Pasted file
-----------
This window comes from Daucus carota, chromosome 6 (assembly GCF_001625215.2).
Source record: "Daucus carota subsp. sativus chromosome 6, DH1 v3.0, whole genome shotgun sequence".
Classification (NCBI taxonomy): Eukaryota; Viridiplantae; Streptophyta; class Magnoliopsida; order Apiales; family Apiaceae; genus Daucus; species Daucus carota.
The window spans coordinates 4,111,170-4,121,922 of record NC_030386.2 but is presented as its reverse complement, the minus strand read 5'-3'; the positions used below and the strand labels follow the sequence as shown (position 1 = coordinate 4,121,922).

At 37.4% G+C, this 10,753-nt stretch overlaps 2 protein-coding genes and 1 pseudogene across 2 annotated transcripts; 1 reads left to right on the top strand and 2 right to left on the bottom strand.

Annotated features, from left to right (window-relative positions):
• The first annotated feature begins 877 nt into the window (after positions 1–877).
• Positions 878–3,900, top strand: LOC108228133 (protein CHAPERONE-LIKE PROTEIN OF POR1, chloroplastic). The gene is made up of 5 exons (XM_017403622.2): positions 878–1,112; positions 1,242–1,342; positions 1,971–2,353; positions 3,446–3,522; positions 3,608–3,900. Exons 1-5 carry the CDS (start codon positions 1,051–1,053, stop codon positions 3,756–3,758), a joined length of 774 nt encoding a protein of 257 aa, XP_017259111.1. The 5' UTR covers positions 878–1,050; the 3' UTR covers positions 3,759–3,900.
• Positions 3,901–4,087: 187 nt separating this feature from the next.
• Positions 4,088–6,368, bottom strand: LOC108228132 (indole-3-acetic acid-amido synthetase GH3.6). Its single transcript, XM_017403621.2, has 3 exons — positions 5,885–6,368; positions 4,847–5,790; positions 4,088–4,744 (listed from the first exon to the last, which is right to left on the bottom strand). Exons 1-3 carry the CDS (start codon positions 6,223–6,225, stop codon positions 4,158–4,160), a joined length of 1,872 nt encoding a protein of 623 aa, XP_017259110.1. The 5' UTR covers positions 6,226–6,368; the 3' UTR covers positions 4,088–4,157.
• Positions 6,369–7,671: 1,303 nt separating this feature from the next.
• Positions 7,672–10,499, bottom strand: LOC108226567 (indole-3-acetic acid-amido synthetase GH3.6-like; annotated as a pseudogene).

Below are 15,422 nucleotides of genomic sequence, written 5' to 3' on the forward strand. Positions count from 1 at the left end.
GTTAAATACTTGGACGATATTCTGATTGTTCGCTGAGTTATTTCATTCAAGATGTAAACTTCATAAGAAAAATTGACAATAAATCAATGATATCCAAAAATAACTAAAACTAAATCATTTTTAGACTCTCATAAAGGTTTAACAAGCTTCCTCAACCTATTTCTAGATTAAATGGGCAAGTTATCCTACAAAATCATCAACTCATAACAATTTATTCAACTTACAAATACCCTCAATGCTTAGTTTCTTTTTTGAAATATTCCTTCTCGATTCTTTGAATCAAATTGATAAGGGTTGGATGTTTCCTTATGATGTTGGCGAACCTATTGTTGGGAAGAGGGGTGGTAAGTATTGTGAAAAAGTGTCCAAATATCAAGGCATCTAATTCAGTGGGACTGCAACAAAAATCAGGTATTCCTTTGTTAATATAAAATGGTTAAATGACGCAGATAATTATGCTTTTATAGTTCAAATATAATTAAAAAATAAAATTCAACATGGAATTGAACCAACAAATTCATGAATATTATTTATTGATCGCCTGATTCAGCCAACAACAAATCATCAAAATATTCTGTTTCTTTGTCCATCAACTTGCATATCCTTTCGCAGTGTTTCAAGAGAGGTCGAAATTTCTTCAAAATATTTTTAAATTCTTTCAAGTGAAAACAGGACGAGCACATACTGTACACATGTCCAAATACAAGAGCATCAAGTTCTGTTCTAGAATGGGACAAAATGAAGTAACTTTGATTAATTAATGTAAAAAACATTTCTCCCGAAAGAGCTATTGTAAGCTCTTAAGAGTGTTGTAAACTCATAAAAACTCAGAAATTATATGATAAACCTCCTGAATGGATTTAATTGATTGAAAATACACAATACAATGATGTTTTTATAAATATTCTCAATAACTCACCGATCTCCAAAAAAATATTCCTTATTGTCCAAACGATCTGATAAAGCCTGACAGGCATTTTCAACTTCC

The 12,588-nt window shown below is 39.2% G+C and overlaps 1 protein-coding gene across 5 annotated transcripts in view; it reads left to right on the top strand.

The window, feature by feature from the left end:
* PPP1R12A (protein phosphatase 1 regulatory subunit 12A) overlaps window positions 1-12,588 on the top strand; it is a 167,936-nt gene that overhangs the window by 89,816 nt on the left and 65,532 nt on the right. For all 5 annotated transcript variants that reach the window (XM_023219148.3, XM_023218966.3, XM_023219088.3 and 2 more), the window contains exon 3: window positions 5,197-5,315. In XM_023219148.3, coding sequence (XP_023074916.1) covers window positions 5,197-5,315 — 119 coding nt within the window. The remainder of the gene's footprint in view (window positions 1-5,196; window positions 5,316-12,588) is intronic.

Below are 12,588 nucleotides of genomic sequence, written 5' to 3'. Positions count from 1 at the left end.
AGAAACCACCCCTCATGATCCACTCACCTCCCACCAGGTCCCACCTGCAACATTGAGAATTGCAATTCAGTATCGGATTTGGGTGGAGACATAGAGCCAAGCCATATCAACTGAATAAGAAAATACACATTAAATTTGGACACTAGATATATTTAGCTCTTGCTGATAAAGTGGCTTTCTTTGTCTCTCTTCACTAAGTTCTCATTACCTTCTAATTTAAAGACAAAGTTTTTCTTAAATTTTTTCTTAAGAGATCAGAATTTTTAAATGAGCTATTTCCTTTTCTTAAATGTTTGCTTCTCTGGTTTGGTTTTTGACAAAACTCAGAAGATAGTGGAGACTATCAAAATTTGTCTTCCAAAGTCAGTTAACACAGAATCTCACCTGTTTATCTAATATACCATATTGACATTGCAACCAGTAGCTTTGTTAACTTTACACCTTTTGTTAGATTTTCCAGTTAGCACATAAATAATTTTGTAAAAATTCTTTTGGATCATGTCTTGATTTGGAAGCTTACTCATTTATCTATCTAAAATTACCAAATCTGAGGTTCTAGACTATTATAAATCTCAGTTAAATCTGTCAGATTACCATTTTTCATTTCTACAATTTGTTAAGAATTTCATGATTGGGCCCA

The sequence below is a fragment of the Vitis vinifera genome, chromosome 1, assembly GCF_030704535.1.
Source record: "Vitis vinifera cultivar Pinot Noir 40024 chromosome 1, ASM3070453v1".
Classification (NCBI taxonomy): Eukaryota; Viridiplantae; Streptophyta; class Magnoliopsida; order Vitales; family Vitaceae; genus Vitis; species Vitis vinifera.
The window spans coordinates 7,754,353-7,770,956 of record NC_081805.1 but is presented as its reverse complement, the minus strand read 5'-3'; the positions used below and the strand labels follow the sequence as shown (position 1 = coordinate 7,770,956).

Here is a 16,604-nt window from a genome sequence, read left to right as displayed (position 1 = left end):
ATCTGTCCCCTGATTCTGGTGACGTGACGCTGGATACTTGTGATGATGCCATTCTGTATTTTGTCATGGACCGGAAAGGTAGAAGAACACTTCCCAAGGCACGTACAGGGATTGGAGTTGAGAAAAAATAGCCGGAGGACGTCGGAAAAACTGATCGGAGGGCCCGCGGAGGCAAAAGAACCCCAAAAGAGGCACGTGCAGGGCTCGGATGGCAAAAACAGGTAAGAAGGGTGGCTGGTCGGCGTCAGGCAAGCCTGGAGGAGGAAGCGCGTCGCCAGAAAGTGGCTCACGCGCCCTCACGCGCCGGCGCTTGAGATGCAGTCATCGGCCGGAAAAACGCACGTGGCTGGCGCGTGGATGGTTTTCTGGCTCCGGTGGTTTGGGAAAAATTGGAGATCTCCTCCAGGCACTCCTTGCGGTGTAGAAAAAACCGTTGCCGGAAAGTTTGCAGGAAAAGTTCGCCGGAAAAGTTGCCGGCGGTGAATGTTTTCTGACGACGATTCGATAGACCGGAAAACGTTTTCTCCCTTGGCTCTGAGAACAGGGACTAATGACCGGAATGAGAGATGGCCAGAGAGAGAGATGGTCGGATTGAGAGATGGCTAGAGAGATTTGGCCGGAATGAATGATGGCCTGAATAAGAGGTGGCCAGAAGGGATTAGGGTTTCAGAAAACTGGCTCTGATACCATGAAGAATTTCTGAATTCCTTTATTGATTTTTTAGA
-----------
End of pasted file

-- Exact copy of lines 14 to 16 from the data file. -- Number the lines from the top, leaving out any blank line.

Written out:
GTTAAATACTTGGACGATATTCTGATTGTTCGCTGAGTTATTTCATTCAAGATGTAAACTTCATAAGAAAAATTGACAATAAATCAATGATATCCAAAAATAACTAAAACTAAATCATTTTTAGACTCTCATAAAGGTTTAACAAGCTTCCTCAACCTATTTCTAGATTAAATGGGCAAGTTATCCTACAAAATCATCAACTCATAACAATTTATTCAACTTACAAATACCCTCAATGCTTAGTTTCTTTTTTGAAATATTCCTTCTCGATTCTTTGAATCAAATTGATAAGGGTTGGATGTTTCCTTATGATGTTGGCGAACCTATTGTTGGGAAGAGGGGTGGTAAGTATTGTGAAAAAGTGTCCAAATATCAAGGCATCTAATTCAGTGGGACTGCAACAAAAATCAGGTATTCCTTTGTTAATATAAAATGGTTAAATGACGCAGATAATTATGCTTTTATAGTTCAAATATAATTAAAAAATAAAATTCAACATGGAATTGAACCAACAAATTCATGAATATTATTTATTGATCGCCTGATTCAGCCAACAACAAATCATCAAAATATTCTGTTTCTTTGTCCATCAACTTGCATATCCTTTCGCAGTGTTTCAAGAGAGGTCGAAATTTCTTCAAAATATTTTTAAATTCTTTCAAGTGAAAACAGGACGAGCACATACTGTACACATGTCCAAATACAAGAGCATCAAGTTCTGTTCTAGAATGGGACAAAATGAAGTAACTTTGATTAATTAATGTAAAAAACATTTCTCCCGAAAGAGCTATTGTAAGCTCTTAAGAGTGTTGTAAACTCATAAAAACTCAGAAATTATATGATAAACCTCCTGAATGGATTTAATTGATTGAAAATACACAATACAATGATGTTTTTATAAATATTCTCAATAACTCACCGATCTCCAAAAAAATATTCCTTATTGTCCAAACGATCTGATAAAGCCTGACAGGCATTTTCAACTTCC

The 12,588-nt window shown below is 39.2% G+C and overlaps 1 protein-coding gene across 5 annotated transcripts in view; it reads left to right on the top strand.

The window, feature by feature from the left end: